The Vermont Agency of Transportation today announced that two accelerated bridge replacement projects on Route 12A in the Town of Roxbury have been completed and the roadway is now open to all traffic. ‘These are the final two bridge closures resulting from Tropical Storm Irene,’ noted VTrans’ Secretary Brian Searles. ‘We are very close to reaching our Irene Response mission of opening all our damaged roads by the end of the year.’ The final closed road under construction, Route 107 in Stockbridge, remains on track for opening at the end of next week. Luck Brothers of Plattsburg, New York, was the contractor for the replacement of bridges 15 and 22 on Route 12A, both of which cross the third branch of the White River. The total closure on October 17, allowed the bridges to be completely replaced in just under 10 weeks. Unlike the temporary bridge replacements in other areas of Irene-affected roads, bridges 15 and 22 were permanent fixes to damaged bridges. ‘In responding to these bridge failures we were able to deploy innovative techniques and rapid bridge deployment to complete permanent bridge replacements in record time,’ noted Rich Tetreault, VTrans’ chief engineer. The agency also completed work this week on two culverts in the Refrigerator Flats area of Route 107. The 1.1 mile segment between its intersection with Route 100 in Stockbridge and the Post Office in Gaysville has reopened to local traffic only. Replacing the two culverts in Stockbridge is among the final tasks necessary before Route 107 can be reopened in its entirety. Irene struck on August 28, 2011 and severely damaged more than 500 miles of state highway, including some 200 state bridges. Today, only seven miles of Route 107 between Stockbridge and Bethel remain closed to public travel. Questions regarding storm-damaged roads and bridges related to Tropical Storm Irene can be answered by calling VTrans’ Irene Storm Center at 1-800-Vermont. People can also visit VTrans’ website at www.aot.state.vt.us(link is external) where they can follow the agency’s progress on both Facebook and Twitter. VTrans 12.21.2011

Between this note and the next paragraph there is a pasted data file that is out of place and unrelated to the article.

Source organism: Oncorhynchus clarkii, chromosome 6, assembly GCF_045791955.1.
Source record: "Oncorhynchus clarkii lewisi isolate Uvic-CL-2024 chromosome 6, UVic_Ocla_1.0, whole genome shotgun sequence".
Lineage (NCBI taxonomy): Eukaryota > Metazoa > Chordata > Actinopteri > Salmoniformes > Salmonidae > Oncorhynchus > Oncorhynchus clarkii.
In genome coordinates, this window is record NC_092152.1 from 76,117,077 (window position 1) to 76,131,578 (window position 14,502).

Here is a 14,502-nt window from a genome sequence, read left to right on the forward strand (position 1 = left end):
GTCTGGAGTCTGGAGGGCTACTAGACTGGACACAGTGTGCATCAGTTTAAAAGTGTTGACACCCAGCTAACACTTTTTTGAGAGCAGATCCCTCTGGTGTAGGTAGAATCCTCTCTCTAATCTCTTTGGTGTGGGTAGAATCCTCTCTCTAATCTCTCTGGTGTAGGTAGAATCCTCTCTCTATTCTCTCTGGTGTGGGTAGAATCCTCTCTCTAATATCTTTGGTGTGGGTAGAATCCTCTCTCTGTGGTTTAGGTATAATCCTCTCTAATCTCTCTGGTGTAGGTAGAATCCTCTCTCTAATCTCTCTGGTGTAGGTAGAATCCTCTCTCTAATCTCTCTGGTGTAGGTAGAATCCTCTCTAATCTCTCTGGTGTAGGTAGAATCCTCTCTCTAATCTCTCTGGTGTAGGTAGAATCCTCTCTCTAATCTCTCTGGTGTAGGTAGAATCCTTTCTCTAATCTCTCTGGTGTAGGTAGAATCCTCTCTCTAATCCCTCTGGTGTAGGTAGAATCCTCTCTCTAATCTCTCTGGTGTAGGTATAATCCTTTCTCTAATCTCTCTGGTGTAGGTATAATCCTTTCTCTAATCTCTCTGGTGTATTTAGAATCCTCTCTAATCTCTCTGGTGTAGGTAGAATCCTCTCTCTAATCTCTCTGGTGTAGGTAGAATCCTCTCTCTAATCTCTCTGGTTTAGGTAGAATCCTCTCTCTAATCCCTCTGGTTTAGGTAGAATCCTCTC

Stuff co.nz 12 March 2015Clare Richards says an optimistic outlook on life has helped her endure years of pain, but she wants to choose when to quit life. The 65-year-old says a law to enable assisted suicide would bring peace and assurance to many people like her. She has had severe rheumatoid arthritis since she was 29 and had most of her joints replaced.….She attended a talk on assisted suicide in Christchurch this week by Dutch advocate Dr Rob Jonquiere. Euthanasia in the Netherlands has been legal since 2002. Dutch nationals can request euthanasia from their doctor for “unbearable and hopeless suffering”. Jonquiere told the audience of about 40 people that there can come a time for some patients when a doctor’s “back is against the wall” and the only options are suffering or termination. In the Netherlands, euthanasia could go ahead when the doctor and patient reached the decision together, he said.Christchurch man Ken Joblin, who has been blind since birth, said a euthanasia law would make people with disabilities feel less valued. “For people like me, who live with disability, there are times in our lives when we’re not feeling all that great, and if it is for extended periods of time we would be able to convince a doctor that we should die.” People with disabilities already felt isolated and a euthanasia law would make them feel even more marginalised, Joblin said. Jonquiere said he was not aware of the law affecting disabled Dutch people in a negative way.http://www.stuff.co.nz/the-press/news/67256950/Euthanasia-law-divides-folks-with-disabilities
Saudi Tourism authorities are set to develop a key project on a two million sq metre area of land in Al-Ahsa region of the kingdom. The project includes a commercial mall, hotel, tourism, recreational and marketing services.“Al-Ahsa will witness several tourism projects, investment opportunities in Al-Uqair beach, as well as sophisticated tourist events, along with the establishment of co-operative societies related to tourism with relevant government agencies,” stated Abdulateef Al Afaleq, the Chairman of the National Tourism Committee at the Council of Saudi Chambers (CSC).According to a Human Resources Development Fund (HRDF), Saudi Arabia’s tourism sector is expected to create more than 400,000 jobs in the next five years. HRDF, in coordination with the Ministry of Labour and the Saudi Commission for Tourism and Antiquities (SCTA), is working to assess the needs of the sector, and train Saudi nationals to fill in the void.While discussing the national tourism resources, and its challenges and prospects, HRDF Deputy Executive Director Abdulkarim Al-Nujaidi said that the fund along with SCTA and Ministry of Labour is currently working on 56 schemes to increase the number of Saudi nationals in the sector. Most of these projects have been launched already.